The United States District Court for the District of Columbia is allowing a lawsuit filed against American University in 2020 by student Gianna Wheeler to proceed to the next step, known as discovery.
The discovery phase enables both parties to gather more information in preparation for trial. Wheeler’s counsel said they hope to examine AU’s student-discipline policies, whether the officers involved in the incident are entitled to qualified immunity and what role Dean of Students Jeffrey Brown played during the incident.
“The Washington Lawyers Committee for Civil Rights and Urban Affairs is proud to represent Ms. Wheeler and we’re happy that the court appropriately determined that her case can move forward,” Maggie Hart, Wheeler’s counsel, told The Eagle.
The incident in question happened in 2019 when four AU Police Department and three Metropolitan Police Department officers arrived at the off-campus residence of then-junior Gianna Wheeler for a welfare check. By the end of the night, they forcibly removed Wheeler and placed her in a hospital for mental health reasons.
Wheeler subsequently filed a lawsuit, arguing in her complaint that AUPD and MPD had unlawfully entered and trespassed. These claims were granted summary judgment from the court on the basis that the officers were conducting a welfare check due to Wheeler’s prior actions throughout the day, though no final decision has been made yet. Summary judgment examines details in a case before bringing it to trial, and in design, is used to resolve a lawsuit before bringing it to court. A summary judgment is called when a moving party shows that there is no dispute over the material facts that they present to the court.
Wheeler also alleges officers conducted an unreasonable seizure and false arrest and argued that AU had discriminated against her because of her disabilities in terms of her mental health.
The court concluded that Wheeler’s unreasonable seizure and false arrest claims were entitled to discovery, citing factual gaps in the body-worn video footage provided by the University from that evening.
Footage submitted to the court from the officers’ body cameras of the seizure showed Wheeler was restrained on the ground, handcuffed and wrapped in a blanket before being forcibly removed from her room. The District Court noted the “footage of the seizure is jarring.”
Wheeler’s argument that the University had violated Title III of the Americans with Disabilities Act will also proceed to discovery.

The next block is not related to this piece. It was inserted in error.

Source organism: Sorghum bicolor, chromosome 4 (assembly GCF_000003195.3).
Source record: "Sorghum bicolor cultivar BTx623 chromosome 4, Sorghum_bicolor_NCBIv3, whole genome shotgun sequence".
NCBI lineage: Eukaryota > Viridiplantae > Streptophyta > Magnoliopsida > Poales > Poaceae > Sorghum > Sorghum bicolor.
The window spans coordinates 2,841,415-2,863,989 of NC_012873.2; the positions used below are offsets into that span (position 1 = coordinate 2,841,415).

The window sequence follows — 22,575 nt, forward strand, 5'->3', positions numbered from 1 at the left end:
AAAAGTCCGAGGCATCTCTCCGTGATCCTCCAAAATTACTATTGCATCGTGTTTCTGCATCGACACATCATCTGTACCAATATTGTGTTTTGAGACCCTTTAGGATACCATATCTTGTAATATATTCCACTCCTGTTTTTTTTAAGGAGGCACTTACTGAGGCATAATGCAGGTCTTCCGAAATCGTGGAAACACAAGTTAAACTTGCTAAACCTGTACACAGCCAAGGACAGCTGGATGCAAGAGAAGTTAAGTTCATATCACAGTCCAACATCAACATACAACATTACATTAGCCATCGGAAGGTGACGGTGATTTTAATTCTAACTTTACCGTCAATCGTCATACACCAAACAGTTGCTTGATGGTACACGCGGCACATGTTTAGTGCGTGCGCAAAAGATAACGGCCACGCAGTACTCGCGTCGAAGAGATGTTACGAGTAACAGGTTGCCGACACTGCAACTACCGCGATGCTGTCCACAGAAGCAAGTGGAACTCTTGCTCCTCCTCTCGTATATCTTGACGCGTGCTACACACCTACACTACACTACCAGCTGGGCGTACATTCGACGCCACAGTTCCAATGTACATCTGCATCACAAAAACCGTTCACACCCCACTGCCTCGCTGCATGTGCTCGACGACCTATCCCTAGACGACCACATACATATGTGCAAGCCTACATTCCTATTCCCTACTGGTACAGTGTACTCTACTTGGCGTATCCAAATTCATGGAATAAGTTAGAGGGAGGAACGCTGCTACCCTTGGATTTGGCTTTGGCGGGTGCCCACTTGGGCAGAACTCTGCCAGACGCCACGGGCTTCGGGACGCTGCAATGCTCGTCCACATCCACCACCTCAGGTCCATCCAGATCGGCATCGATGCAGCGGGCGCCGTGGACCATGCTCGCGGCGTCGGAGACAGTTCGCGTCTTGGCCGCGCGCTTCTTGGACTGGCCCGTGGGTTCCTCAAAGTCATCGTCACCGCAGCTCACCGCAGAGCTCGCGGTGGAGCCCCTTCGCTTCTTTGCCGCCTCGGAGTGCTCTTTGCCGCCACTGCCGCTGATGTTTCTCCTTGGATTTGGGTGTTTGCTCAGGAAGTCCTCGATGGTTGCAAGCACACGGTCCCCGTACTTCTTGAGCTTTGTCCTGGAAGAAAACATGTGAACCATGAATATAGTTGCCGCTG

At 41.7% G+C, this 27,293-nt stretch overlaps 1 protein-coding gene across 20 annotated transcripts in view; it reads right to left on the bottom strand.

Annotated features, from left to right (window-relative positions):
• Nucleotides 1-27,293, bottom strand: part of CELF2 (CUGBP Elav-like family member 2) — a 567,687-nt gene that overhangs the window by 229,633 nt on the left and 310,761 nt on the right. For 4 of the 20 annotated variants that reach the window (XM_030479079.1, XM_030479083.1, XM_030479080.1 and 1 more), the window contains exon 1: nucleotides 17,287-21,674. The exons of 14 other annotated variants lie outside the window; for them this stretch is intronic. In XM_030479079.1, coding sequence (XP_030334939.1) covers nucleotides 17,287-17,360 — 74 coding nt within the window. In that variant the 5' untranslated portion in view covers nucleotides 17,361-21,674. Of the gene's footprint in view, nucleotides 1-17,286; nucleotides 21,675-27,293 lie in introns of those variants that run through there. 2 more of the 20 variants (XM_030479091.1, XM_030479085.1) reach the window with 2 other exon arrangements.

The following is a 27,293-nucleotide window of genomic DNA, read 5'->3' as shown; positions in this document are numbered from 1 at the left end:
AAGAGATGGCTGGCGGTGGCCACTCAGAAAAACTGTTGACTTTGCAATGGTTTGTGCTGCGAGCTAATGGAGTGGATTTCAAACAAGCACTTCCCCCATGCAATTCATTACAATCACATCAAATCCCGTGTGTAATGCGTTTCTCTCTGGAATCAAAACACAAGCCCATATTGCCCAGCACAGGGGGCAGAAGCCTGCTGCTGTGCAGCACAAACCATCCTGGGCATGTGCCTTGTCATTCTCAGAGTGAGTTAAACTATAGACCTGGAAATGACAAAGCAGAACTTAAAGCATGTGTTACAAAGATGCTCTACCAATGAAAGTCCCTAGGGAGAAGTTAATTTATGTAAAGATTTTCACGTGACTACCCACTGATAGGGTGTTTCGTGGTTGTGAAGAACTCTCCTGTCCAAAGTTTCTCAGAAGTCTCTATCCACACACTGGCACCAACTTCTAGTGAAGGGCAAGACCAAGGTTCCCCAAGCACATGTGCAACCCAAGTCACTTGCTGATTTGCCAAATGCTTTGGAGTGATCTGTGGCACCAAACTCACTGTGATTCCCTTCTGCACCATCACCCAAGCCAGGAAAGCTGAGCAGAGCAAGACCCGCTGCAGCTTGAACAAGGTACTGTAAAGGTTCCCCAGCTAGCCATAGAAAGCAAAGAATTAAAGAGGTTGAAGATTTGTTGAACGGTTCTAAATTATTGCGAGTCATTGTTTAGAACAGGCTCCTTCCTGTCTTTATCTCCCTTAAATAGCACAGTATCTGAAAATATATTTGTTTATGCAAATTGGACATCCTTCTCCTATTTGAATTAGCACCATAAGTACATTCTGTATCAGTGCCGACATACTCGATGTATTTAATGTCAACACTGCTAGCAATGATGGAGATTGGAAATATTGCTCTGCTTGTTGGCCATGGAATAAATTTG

Title III of the Americans with Disabilities Act prohibits discrimination based on disability which may hinder an individual’s opportunities “to participate in or benefit from the goods, services, facilities, privileges, advantages, or accommodations.”
The court concluded that conduct-based disciplinary actions are not prohibited by federal law if the disciplinary actions are not because of an individual’s disability.
“All safety protocols were followed in a non-discriminatory manner that prioritizes the well-being of our students and our community,” Matthew Bennett, AU’s vice president and chief communications director, wrote in an email to The Eagle.
The court’s opinion said that Wheeler’s previous mental-health history may “have heightened the cause for concern arising out of the events earlier in the day” and provided grounds for a welfare check.
However, the court found that the mental health argument on its own does not supply probable cause that she presented imminent harm to herself and others.
Earlier on the day of the seizure, AUPD received a complaint that a student had been accosted by Wheeler in a campus lab. The same day, an AU professor also contacted the University’s administration, saying Wheeler appeared to be experiencing a manic episode, or another form of a mental-health-related episode.
According to the District Court, the AU administration “concluded with a decision to place Wheeler on interim suspension effective immediately” after holding a meeting, without Wheeler, following the two reports.
AUPD was also asked to conduct a “welfare check” and Dean Brown’s notes from the meeting confirmed AUPD would act on an “FD-12,” an involuntary mental-health seizure, on Wheeler.
That evening, EMTs at the scene of the seizure confirmed Wheeler was in a “normal” mental health state and did not believe she needed to be taken for medical assistance.
“AU will vigorously defend its position and address inaccurate portrayals of its actions,” Bennett stated.
More information on what had happened on the day of the incident will become available from the permitted discovery.
“The goal of the case is to create accountability for what she experienced and also to prevent other students from having the same experience in the future,” Hart said.